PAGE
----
Kenya has come a long way from Courts dismissing the late Wangari Maathai’s stance against the construction of the tallest skyscraper in the middle of Nairobi’s green space, Uhuru Park owing to her failure to prove locus standi. Article 70 of the Constitution of Kenya, 2010 eliminated the locus standi hurdle and enabled individuals to seek redress on environmental matters in the interest of public good.
Environmental Management is a persistent and common challenge in the world. A delicate balance exists between safeguarding not only the present generation’s needs but also the needs future generations,, thus protective measures must be adopted. In order to ensure the environment is restored and victims of pollution are compensated, laws and sanctions were introduced in Kenya’s national legislation. However, the question remains whether these measures adequately achieve adequate management of the environment.
Fundamental legal principles were developed over the years through domestic and international processes and embedded in Environmental Law in order to safeguard the sustainable use of natural resources. The use of land and natural resources must adhere to among others, the polluter pays principle.
The principle was promulgated in the Organization for Economic Cooperation and Development (OECD) as a response to the continued subsidization of pollution control costs of private firms by national public authorities. The principle was subsequently adopted as the 16th principle for Sustainable Development in the Rio Declaration on Environment and Development in 1992. Principle 16 provides that ‘national authorities should endeavour to promote the internalization of environmental costs and the use of economic instruments, taking into account the approach that the polluter should, in principle, bear the cost of pollution, with due regard to the public interest and without distorting international trade and investment’.
Previously, the community, rather than the polluter would bear the costs for pollution. However, presently, the polluter-pays principle requires the polluter to bear the costs for performing activities that potentially cause pollution. This is achieved by introducing pollution control measures, over and above their private costs of production. These measures include: construction and operation of anti-pollution installations; expenditure on anti-pollution equipment and new processes; taxes and; charges.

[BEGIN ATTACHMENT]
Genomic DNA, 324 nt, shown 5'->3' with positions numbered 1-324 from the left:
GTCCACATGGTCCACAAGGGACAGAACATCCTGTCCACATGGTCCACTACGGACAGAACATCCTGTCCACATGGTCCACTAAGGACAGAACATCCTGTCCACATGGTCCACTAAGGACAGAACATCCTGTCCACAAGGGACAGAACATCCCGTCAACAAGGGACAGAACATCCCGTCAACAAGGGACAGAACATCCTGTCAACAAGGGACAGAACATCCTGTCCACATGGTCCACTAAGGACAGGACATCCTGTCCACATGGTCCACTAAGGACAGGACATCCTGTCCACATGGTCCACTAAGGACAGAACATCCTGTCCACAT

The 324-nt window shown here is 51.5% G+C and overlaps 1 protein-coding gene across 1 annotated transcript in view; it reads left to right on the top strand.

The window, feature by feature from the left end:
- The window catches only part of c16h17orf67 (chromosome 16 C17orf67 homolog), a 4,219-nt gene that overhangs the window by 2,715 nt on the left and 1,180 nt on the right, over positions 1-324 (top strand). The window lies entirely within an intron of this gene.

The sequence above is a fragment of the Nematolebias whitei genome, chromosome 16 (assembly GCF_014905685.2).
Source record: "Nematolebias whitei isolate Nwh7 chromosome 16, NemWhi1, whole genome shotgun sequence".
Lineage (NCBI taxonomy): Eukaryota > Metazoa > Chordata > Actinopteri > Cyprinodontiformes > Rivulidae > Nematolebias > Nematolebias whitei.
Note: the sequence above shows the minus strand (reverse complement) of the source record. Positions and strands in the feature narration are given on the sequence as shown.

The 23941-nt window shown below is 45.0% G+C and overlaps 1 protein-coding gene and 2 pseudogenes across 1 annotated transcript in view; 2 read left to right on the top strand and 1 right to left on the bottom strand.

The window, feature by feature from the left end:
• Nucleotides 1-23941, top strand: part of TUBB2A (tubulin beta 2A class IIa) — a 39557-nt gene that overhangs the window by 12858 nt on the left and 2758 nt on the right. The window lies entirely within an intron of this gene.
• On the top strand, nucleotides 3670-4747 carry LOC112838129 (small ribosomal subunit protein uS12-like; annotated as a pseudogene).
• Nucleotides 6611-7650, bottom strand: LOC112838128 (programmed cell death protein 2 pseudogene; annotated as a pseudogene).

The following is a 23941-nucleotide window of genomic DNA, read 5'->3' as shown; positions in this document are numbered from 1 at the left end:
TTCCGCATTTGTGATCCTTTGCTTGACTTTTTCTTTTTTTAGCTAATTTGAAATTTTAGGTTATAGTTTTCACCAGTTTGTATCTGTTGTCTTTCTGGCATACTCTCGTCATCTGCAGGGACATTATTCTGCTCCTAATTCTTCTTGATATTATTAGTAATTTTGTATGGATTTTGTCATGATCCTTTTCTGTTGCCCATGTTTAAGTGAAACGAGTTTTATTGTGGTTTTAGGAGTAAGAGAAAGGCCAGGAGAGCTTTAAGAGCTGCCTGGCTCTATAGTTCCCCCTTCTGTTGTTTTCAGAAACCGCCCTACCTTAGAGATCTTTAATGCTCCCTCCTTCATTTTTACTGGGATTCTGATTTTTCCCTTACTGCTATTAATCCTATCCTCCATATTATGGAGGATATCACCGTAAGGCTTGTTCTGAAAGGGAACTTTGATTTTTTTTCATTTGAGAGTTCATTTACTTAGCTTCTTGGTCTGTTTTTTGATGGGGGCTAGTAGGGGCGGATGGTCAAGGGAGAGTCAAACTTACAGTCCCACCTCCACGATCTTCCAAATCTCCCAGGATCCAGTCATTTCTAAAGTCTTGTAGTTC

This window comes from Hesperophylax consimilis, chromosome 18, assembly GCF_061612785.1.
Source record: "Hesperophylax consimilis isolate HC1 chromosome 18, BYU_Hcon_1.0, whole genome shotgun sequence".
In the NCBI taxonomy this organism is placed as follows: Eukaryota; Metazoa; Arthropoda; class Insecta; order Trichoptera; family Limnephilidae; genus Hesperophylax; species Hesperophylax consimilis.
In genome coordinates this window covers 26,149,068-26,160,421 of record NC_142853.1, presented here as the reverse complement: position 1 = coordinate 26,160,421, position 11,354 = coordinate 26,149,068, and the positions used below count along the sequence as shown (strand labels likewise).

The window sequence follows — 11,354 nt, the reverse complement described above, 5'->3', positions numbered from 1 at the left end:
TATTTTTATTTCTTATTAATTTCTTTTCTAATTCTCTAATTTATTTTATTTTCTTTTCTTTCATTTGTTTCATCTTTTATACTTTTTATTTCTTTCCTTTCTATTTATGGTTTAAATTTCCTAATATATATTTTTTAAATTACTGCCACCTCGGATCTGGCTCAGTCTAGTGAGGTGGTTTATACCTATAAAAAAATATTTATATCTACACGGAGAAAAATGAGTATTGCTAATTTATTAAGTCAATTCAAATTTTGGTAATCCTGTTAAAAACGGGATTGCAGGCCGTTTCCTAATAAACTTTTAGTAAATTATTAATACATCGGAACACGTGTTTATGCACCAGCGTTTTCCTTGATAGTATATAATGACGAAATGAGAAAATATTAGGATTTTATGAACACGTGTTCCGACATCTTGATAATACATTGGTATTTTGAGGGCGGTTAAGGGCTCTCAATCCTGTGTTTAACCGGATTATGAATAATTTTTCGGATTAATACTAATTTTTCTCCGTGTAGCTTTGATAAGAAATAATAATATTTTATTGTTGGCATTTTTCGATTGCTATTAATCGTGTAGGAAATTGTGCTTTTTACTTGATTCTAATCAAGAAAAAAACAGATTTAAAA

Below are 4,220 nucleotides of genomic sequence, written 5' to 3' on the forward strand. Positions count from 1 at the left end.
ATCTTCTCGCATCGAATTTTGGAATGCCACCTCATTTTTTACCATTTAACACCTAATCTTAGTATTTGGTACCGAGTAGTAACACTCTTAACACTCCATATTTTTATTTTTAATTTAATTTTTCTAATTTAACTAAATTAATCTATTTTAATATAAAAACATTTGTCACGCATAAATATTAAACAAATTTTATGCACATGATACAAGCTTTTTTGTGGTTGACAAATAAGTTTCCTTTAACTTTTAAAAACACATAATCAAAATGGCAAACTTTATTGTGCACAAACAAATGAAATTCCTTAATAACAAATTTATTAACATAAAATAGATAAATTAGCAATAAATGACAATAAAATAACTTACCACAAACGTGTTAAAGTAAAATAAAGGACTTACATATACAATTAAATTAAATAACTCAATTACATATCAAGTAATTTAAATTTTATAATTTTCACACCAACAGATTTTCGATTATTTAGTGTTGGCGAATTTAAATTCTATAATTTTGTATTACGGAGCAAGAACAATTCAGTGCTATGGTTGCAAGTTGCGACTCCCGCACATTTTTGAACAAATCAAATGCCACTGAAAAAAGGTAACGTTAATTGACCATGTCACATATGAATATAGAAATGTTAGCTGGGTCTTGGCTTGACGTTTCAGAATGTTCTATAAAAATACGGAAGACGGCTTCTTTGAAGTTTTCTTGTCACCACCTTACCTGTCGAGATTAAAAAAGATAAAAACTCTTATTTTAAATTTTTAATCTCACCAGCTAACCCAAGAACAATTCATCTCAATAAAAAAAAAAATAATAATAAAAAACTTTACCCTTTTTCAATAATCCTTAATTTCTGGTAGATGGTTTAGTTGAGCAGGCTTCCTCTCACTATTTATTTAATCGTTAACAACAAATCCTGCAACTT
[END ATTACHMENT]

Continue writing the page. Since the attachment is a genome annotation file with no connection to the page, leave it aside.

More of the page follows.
By virtue of Article 2(5) and (6) of the Constitution of Kenya which recognizes the general rules of international law and any treaty or convention ratified as Kenyan law, these principles are integrated within the Kenyan legal framework. The Environmental Management and Coordination Act (EMCA) (2015) defines polluter pays principle as ‘the cost of cleaning up any element of the environment damaged by pollution, compensating victims of pollution, cost of beneficial uses lost as a result of an act of pollution and other costs that are connected with or incidental to the foregoing, is to be paid or borne by the person convicted of pollution’.
An individual seeking redress for a violation of environmental rights may seek redress from the High Court under Section 3(5) of the EMCA. The High Court is required to consider the polluter pays principle as one of the guiding principles when enforcing the right to a clean and healthy environment. The EMCA provides 13 regulations that define various environmental management standards as well as accompanying offenses for non-compliance, including the offences and prescribed penalties for non-adherence of set standards. The Regulations penalties range from KShs.350,000.00 to KShs.500,000.00. The financial penalties fail to act as a sufficient deterrence for firms or individuals to refrain from polluting as it is considered a minimal amount to cost to pay for pollution.
Part IX of the EMCA stipulates that an environmental restoration order may be issued by NEMA in order to require the potential polluter or polluter to restore the environment as close as possible to its original state prior to the violation, to prevent environmental damage, award compensation to victims or levy a charge for abatement of costs. Under section 146 of the Act, the Court is empowered to ‘order that the substance, motor vehicle, equipment and appliance or other thing by means whereof the offence concerned was committed or which was used in the commission of the offence be forfeited to the State and be disposed of as the court may direct’. Although the restoration order would act as a sufficient ‘sting’ to potential polluters, its weak enforceability affects its application due to several factors including lack of awareness, weak enforcement capacity, long court processes, as well as accountability deficits.